I do not understand who you might be however definitely you’re going to a well-known blogger when you are not already.

  7. Appreciating the time and effort you put into your site
    and detailed information you offer. It’s great to come across a blog every
    once in a while that isn’t the same old rehashed information.
    Great read! I’ve bookmarked your site and I’m including your RSS feeds to
    my Google account.

  8. Someone essentially assist to make critically posts I would state.
    That is the very first time I frequented your web page and up to now?
    I surprised with the research you made to create this actual
    submit incredible. Excellent activity!

  9. Excellent post. I used to be checking continuously
    this weblog and I’m impressed! Very useful info particularly the
    ultimate part 🙂 I care for such information a lot.
    I was seeking this certain info for a very lengthy time.
    Thanks and best of luck.

  10. This is very interesting, You’re a very skilled blogger.
    I have joined your feed and look forward to seeking more of
    your wonderful post. Also, I have shared your web site in my social networks!

  11. ALT5EF Your style is very unique compared to other folks I have read stuff from. Many thanks for posting when you ave got the opportunity, Guess I will just book mark this web site.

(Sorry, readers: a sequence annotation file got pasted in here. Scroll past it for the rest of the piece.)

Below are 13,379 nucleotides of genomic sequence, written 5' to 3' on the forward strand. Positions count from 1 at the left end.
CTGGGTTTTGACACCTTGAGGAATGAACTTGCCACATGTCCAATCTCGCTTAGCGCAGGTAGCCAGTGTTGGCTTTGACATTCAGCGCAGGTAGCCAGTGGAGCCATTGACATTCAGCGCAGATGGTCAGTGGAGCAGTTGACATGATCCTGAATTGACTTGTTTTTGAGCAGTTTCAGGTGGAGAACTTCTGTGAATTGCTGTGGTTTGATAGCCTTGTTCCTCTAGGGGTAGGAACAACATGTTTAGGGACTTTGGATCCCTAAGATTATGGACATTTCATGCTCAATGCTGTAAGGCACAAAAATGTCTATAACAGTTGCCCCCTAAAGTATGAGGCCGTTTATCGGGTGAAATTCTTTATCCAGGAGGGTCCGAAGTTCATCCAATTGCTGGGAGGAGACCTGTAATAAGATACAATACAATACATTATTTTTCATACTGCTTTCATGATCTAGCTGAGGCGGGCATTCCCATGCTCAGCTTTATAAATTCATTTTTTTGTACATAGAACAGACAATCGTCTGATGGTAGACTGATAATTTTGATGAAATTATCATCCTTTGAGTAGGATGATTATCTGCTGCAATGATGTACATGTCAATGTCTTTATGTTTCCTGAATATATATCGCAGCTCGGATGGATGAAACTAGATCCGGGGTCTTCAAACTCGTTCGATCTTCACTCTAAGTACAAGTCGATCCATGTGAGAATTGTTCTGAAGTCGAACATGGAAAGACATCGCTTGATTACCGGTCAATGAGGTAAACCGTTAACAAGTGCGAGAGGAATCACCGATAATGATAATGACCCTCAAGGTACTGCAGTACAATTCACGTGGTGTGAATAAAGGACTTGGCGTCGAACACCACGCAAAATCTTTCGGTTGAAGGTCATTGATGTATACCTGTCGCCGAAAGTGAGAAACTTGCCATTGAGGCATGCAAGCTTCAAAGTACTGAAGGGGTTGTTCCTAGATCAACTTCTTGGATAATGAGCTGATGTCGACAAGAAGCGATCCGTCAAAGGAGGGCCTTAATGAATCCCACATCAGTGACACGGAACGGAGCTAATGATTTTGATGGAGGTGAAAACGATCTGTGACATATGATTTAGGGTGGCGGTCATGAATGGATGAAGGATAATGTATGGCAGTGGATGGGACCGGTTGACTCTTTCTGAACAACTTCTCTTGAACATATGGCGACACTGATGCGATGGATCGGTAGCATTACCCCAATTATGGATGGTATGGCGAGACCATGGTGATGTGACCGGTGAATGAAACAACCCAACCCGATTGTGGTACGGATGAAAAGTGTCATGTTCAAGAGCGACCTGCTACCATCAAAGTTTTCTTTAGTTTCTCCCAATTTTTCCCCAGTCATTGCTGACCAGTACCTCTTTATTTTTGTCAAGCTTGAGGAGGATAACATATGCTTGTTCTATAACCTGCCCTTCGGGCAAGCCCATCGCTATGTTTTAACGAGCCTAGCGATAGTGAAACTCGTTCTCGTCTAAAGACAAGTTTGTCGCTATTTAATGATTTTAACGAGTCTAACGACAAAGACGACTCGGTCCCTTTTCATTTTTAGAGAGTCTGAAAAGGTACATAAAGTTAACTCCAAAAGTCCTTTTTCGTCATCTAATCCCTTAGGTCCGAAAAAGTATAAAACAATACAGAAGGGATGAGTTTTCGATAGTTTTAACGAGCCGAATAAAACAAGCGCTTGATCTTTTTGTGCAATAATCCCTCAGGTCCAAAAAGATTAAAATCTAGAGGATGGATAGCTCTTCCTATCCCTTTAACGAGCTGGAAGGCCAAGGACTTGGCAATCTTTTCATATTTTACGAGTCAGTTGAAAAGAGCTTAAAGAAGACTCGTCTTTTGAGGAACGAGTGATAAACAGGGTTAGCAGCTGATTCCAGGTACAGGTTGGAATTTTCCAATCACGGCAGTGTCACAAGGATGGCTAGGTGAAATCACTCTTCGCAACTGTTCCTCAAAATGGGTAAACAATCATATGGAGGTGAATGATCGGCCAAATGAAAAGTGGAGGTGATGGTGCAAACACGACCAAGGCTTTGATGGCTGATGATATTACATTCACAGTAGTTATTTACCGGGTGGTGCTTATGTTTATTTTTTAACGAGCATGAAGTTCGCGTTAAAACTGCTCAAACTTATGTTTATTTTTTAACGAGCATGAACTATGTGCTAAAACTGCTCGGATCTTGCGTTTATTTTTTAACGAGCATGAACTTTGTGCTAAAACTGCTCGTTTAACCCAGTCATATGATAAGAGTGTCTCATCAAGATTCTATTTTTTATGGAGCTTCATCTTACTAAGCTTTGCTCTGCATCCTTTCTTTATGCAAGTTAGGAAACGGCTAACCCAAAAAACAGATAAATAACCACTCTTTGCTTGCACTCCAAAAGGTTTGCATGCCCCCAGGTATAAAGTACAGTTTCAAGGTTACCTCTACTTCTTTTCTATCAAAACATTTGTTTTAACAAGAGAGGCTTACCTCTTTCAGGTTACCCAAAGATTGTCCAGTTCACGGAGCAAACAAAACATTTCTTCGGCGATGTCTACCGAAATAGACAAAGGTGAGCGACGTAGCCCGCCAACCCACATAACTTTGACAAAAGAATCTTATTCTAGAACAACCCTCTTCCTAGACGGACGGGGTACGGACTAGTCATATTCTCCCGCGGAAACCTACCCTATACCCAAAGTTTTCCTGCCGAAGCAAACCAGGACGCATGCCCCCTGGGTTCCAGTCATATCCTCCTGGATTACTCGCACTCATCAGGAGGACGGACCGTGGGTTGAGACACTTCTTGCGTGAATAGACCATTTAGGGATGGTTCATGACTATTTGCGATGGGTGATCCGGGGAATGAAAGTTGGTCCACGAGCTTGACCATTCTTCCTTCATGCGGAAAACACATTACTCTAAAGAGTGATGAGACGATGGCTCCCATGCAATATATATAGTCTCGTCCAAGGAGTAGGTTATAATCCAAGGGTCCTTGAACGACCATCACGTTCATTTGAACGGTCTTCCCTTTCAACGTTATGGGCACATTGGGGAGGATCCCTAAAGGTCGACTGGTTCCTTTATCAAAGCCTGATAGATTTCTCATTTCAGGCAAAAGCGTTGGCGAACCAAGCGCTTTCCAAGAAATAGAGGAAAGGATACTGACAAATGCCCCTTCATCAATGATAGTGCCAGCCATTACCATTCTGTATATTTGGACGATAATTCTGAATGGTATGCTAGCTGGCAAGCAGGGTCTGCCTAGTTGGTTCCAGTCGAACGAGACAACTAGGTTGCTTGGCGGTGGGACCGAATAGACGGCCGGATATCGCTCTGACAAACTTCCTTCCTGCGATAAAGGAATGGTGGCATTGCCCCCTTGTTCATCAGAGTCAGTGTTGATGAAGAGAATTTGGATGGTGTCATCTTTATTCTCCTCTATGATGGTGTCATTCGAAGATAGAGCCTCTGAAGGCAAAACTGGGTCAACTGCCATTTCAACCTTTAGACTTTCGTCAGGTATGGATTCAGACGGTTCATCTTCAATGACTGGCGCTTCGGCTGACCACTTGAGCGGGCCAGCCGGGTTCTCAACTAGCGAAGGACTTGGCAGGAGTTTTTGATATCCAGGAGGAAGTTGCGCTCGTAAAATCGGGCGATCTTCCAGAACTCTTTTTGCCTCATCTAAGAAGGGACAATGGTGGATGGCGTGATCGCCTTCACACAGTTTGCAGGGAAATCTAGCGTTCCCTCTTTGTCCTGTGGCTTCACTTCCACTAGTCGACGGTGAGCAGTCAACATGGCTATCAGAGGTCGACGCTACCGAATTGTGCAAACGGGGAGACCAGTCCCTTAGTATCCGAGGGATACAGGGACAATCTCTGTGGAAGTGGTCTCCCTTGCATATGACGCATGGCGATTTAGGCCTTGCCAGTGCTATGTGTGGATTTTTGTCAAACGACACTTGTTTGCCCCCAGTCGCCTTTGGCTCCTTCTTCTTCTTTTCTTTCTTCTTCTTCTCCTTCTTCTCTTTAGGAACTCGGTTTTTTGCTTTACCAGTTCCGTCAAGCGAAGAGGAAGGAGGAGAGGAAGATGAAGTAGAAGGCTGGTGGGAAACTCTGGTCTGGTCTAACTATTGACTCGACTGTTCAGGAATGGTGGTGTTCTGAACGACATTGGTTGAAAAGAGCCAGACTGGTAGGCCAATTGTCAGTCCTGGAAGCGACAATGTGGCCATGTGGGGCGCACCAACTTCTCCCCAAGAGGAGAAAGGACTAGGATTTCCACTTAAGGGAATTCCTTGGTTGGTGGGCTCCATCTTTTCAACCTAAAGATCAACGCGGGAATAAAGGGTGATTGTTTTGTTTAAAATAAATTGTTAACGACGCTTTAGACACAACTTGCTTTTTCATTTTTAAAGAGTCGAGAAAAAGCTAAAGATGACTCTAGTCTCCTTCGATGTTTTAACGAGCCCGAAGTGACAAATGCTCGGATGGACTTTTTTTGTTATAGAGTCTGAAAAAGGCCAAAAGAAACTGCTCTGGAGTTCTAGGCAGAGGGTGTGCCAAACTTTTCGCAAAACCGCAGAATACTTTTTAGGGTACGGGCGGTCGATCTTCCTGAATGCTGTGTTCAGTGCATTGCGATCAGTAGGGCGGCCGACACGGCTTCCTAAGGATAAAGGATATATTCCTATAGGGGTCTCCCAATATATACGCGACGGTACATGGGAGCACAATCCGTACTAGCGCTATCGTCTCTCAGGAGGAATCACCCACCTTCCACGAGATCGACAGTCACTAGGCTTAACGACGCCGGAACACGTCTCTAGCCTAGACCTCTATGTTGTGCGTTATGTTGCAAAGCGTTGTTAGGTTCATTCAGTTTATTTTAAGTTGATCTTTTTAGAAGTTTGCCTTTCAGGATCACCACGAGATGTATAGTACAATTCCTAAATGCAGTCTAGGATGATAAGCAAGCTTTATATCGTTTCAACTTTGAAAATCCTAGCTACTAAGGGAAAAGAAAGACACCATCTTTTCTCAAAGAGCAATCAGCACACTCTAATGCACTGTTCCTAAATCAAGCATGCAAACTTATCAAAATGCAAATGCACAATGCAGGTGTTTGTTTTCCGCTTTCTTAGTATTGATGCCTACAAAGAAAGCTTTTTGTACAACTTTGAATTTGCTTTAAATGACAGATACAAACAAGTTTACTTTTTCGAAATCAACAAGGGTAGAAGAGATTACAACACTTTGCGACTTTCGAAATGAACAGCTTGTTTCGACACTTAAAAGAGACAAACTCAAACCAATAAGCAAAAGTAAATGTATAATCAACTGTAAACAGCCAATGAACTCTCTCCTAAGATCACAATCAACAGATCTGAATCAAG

12. Wonderful blog! I found it while searching on Yahoo News. Do you have any tips on how to get listed in Yahoo News? I ave been trying for a while but I never seem to get there! Many thanks

  13. Thanks , I’ve just been searching for info about this topic for a while and
    yours is the greatest I have found out so far. However, what
    about the conclusion? Are you positive about the source?

  14. It’s perfect time to make some plans for the future and
    it is time to be happy. I have read this post and if I could I wish to suggest you some interesting things or suggestions.
    Perhaps you could write next articles referring to this article.
    I desire to read more things about it!


Please enter your comment!
Please enter your name here